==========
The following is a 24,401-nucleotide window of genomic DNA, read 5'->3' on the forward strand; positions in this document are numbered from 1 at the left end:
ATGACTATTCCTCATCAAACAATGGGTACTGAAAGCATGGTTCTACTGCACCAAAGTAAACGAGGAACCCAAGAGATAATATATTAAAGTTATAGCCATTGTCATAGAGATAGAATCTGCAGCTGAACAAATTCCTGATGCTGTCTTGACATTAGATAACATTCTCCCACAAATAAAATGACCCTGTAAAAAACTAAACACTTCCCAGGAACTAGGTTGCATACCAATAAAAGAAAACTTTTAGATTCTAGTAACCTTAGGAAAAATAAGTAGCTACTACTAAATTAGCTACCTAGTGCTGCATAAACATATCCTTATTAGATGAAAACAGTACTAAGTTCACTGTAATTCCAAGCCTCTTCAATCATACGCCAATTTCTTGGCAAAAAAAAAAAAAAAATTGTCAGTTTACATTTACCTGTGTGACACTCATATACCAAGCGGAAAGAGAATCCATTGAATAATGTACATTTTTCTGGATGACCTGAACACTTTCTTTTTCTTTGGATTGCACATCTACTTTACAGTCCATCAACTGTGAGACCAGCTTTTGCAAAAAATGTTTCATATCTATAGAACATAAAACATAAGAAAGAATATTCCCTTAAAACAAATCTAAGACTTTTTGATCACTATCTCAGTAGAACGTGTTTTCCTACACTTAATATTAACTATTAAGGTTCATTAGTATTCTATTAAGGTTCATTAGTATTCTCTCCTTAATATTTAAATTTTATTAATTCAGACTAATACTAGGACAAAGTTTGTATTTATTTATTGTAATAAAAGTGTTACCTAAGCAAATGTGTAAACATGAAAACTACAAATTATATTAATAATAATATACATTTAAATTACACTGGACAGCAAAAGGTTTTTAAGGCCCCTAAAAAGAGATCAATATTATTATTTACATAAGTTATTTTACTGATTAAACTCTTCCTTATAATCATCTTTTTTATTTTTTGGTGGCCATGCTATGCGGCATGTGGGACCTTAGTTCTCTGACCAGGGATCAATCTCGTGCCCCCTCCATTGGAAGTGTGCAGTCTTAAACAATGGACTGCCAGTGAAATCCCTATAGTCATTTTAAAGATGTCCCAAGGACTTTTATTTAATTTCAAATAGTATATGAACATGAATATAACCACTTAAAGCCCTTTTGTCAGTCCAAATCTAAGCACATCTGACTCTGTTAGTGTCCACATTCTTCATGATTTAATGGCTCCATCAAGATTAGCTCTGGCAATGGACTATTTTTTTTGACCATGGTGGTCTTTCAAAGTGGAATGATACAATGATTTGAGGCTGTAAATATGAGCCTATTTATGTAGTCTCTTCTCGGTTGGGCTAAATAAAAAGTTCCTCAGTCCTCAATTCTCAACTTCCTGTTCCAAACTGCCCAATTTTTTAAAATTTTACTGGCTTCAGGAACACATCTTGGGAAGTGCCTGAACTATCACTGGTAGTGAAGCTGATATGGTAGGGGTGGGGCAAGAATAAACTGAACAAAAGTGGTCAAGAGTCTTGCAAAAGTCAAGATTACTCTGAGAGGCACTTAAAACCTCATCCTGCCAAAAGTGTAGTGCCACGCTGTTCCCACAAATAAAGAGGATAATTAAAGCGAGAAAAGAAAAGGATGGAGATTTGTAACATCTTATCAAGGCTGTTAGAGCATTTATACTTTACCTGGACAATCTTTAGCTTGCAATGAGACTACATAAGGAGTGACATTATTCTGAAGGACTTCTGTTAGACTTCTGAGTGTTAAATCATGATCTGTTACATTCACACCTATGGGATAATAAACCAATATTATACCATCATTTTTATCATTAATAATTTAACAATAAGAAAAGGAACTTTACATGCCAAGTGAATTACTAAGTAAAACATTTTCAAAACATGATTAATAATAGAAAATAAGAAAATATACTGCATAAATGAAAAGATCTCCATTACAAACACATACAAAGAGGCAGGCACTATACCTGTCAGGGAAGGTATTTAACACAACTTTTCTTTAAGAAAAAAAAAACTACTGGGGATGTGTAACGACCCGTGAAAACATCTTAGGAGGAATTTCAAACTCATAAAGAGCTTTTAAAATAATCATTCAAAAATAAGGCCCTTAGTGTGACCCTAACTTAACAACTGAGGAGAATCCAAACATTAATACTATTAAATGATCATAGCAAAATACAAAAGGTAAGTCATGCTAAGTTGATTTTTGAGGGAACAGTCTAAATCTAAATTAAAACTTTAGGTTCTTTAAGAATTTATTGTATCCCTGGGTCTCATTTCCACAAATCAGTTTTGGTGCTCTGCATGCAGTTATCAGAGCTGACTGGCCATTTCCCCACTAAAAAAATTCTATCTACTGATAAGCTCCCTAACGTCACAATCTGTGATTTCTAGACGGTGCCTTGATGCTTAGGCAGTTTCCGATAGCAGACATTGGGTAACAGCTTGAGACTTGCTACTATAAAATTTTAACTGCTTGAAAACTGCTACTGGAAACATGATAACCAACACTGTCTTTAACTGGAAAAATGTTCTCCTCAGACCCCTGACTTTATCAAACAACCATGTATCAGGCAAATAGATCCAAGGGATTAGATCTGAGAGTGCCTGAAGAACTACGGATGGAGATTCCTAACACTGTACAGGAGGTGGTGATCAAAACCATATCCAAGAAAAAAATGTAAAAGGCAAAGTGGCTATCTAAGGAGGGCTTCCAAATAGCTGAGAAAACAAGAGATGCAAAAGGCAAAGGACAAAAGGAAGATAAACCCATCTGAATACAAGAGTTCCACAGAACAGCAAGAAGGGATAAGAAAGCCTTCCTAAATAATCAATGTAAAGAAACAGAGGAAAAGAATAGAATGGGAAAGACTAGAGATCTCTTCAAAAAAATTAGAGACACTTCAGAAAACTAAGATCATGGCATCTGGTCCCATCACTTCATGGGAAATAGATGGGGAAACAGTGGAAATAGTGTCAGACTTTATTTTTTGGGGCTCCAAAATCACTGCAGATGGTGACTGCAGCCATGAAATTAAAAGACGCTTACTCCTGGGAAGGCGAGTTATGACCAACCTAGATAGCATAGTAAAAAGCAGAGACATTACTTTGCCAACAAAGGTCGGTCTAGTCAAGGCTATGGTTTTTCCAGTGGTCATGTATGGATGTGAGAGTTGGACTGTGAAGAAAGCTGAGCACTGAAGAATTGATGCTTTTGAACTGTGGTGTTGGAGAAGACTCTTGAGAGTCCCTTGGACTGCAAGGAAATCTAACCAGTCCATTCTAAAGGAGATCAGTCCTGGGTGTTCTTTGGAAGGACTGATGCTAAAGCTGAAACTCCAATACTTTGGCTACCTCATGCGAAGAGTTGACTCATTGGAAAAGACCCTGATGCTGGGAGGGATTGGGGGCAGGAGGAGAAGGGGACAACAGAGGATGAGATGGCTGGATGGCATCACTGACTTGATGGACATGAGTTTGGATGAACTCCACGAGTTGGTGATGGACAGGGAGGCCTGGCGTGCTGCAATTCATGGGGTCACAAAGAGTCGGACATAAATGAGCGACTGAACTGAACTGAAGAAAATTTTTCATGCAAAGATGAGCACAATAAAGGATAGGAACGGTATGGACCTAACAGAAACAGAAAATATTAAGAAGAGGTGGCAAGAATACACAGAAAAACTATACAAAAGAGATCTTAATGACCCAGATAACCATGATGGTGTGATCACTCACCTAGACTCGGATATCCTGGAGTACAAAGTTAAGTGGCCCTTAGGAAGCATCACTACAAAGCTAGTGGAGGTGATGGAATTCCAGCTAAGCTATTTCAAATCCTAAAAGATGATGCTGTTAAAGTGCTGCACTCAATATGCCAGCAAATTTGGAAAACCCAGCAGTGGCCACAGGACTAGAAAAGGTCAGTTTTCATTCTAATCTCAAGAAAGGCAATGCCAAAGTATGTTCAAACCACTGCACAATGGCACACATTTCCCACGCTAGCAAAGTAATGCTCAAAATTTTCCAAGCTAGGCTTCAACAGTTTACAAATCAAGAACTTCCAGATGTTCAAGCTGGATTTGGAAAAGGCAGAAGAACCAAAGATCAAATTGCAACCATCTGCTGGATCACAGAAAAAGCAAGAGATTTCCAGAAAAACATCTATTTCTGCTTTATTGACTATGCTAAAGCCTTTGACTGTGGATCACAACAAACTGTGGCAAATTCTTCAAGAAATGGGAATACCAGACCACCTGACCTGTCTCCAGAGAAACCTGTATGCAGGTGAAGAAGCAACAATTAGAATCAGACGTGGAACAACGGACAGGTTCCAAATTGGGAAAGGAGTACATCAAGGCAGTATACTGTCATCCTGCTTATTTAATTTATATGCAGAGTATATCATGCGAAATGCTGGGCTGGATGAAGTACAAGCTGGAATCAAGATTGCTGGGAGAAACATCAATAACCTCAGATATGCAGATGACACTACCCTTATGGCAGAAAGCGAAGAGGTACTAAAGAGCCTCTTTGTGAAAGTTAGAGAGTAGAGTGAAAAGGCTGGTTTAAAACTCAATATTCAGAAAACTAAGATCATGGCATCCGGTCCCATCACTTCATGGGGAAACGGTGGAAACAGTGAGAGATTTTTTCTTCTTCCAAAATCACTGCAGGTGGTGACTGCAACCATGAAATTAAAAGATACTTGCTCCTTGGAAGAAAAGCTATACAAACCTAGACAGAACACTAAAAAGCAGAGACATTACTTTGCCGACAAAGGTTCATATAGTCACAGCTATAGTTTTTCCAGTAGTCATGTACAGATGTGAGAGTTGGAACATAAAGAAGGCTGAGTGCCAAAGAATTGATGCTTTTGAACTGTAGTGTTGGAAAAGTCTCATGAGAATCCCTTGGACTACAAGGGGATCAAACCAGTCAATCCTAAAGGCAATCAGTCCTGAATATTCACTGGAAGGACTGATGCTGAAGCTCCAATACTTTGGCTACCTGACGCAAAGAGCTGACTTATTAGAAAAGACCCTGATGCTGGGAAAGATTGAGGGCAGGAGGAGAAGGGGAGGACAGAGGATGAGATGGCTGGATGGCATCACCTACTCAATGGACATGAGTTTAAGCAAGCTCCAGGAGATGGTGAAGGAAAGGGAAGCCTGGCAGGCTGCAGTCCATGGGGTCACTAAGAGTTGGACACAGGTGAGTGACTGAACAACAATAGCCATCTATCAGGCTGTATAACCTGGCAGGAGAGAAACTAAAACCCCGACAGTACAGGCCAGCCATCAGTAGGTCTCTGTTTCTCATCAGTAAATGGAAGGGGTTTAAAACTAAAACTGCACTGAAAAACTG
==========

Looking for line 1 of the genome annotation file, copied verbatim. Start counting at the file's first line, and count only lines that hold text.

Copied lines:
The following is a 24,401-nucleotide window of genomic DNA, read 5'->3' on the forward strand; positions in this document are numbered from 1 at the left end: